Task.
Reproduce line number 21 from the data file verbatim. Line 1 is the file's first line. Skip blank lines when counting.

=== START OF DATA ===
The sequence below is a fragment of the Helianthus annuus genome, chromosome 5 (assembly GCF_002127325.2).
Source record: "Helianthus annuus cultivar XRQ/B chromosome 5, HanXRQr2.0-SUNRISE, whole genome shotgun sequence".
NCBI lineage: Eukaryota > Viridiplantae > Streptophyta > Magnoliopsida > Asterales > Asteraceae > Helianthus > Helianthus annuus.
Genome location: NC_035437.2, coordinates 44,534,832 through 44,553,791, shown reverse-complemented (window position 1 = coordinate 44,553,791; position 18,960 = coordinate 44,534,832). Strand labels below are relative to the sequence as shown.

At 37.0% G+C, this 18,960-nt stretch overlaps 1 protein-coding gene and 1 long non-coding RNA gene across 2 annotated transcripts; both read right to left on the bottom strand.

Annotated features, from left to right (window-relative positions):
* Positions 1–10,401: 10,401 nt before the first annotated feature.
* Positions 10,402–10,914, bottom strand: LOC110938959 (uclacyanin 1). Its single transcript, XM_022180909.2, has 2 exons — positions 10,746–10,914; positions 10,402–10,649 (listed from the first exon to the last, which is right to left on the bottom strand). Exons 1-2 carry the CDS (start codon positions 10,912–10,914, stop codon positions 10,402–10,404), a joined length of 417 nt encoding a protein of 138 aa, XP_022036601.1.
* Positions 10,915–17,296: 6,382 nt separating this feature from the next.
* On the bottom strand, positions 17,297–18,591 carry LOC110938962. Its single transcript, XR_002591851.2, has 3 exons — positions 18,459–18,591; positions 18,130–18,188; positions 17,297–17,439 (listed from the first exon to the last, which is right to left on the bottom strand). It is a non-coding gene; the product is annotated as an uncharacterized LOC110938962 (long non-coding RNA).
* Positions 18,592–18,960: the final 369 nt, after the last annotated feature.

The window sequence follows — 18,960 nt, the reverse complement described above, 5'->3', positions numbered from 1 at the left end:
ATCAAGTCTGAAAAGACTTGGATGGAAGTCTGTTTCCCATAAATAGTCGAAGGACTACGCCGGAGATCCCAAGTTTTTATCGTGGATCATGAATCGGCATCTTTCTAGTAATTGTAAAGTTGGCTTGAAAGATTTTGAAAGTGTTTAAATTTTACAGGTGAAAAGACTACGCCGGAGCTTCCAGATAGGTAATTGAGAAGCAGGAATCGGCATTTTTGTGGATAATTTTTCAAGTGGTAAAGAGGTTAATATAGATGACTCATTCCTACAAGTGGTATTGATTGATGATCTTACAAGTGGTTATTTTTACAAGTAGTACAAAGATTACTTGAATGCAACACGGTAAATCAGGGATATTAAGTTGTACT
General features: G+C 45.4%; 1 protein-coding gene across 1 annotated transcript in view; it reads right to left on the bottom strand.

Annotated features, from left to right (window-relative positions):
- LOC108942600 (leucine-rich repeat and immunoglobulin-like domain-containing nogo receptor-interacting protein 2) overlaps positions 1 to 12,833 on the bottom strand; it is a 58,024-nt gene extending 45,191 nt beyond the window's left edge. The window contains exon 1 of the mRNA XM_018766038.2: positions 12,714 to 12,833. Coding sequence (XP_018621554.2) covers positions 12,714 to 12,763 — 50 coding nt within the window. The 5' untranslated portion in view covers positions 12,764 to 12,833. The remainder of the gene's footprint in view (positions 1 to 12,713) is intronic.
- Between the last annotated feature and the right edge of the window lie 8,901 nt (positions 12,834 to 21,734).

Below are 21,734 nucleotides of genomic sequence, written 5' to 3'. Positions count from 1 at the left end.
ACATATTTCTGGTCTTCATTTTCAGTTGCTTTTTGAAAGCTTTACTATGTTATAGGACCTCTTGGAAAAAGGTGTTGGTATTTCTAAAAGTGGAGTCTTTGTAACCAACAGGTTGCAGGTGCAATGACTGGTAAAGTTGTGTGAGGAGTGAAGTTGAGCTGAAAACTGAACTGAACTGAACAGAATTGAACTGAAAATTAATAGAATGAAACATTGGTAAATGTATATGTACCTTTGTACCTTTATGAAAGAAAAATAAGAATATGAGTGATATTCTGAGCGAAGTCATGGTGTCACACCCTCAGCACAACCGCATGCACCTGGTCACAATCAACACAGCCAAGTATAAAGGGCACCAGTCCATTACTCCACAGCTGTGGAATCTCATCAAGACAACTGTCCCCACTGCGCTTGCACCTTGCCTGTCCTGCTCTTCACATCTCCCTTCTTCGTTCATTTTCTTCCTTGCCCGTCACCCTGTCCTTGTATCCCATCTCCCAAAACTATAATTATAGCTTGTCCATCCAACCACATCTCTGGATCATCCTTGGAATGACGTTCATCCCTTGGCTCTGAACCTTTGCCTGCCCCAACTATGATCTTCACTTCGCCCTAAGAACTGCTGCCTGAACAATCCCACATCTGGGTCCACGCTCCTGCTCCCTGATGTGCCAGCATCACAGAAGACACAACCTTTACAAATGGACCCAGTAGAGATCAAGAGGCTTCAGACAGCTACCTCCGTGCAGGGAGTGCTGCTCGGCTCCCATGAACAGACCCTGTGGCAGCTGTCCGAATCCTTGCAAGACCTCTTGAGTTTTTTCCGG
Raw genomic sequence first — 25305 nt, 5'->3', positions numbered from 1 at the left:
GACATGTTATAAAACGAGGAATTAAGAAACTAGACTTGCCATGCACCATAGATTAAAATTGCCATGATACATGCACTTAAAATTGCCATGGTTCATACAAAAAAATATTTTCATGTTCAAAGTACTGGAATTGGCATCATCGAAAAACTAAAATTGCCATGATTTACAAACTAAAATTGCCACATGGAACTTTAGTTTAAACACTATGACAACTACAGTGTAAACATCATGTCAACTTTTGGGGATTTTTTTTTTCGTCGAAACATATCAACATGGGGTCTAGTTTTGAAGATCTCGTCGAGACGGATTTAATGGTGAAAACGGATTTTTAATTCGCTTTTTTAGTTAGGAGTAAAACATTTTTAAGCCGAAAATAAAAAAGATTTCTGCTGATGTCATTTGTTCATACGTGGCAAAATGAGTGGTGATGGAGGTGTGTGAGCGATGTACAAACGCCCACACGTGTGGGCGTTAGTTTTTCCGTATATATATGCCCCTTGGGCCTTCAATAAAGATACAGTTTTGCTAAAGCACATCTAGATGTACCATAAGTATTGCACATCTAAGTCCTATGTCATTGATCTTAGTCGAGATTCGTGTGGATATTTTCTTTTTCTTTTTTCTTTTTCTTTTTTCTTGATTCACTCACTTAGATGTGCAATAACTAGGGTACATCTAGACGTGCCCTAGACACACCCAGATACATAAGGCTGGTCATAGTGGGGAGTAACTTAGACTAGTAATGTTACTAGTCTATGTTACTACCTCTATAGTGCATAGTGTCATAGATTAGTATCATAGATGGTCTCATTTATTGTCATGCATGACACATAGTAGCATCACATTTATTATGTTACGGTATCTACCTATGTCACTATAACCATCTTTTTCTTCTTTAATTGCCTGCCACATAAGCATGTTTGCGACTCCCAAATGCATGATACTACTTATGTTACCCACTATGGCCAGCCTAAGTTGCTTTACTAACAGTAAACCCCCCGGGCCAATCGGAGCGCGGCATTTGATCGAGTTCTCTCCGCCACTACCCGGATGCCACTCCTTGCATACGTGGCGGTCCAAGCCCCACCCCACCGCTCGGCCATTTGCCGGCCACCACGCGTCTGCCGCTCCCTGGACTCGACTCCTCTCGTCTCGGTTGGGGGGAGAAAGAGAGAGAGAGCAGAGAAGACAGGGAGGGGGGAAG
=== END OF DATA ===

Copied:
GACATGTTATAAAACGAGGAATTAAGAAACTAGACTTGCCATGCACCATAGATTAAAATTGCCATGATACATGCACTTAAAATTGCCATGGTTCATACAAAAAAATATTTTCATGTTCAAAGTACTGGAATTGGCATCATCGAAAAACTAAAATTGCCATGATTTACAAACTAAAATTGCCACATGGAACTTTAGTTTAAACACTATGACAACTACAGTGTAAACATCATGTCAACTTTTGGGGATTTTTTTTTTCGTCGAAACATATCAACATGGGGTCTAGTTTTGAAGATCTCGTCGAGACGGATTTAATGGTGAAAACGGATTTTTAATTCGCTTTTTTAGTTAGGAGTAAAACATTTTTAAGCCGAAAATAAAAAAGATTTCTGCTGATGTCATTTGTTCATACGTGGCAAAATGAGTGGTGATGGAGGTGTGTGAGCGATGTACAAACGCCCACACGTGTGGGCGTTAGTTTTTCCGTATATATATGCCCCTTGGGCCTTCAATAAAGATACAGTTTTGCTAAAGCACATCTAGATGTACCATAAGTATTGCACATCTAAGTCCTATGTCATTGATCTTAGTCGAGATTCGTGTGGATATTTTCTTTTTCTTTTTTCTTTTTCTTTTTTCTTGATTCACTCACTTAGATGTGCAATAACTAGGGTACATCTAGACGTGCCCTAGACACACCCAGATACATAAGGCTGGTCATAGTGGGGAGTAACTTAGACTAGTAATGTTACTAGTCTATGTTACTACCTCTATAGTGCATAGTGTCATAGATTAGTATCATAGATGGTCTCATTTATTGTCATGCATGACACATAGTAGCATCACATTTATTATGTTACGGTATCTACCTATGTCACTATAACCATCTTTTTCTTCTTTAATTGCCTGCCACATAAGCATGTTTGCGACTCCCAAATGCATGATACTACTTATGTTACCCACTATGGCCAGCCTAAGTTGCTTTACTAACAGTAAACCCCCCGGGCCAATCGGAGCGCGGCATTTGATCGAGTTCTCTCCGCCACTACCCGGATGCCACTCCTTGCATACGTGGCGGTCCAAGCCCCACCCCACCGCTCGGCCATTTGCCGGCCACCACGCGTCTGCCGCTCCCTGGACTCGACTCCTCTCGTCTCGGTTGGGGGGAGAAAGAGAGAGAGAGCAGAGAAGACAGGGAGGGGGGAAG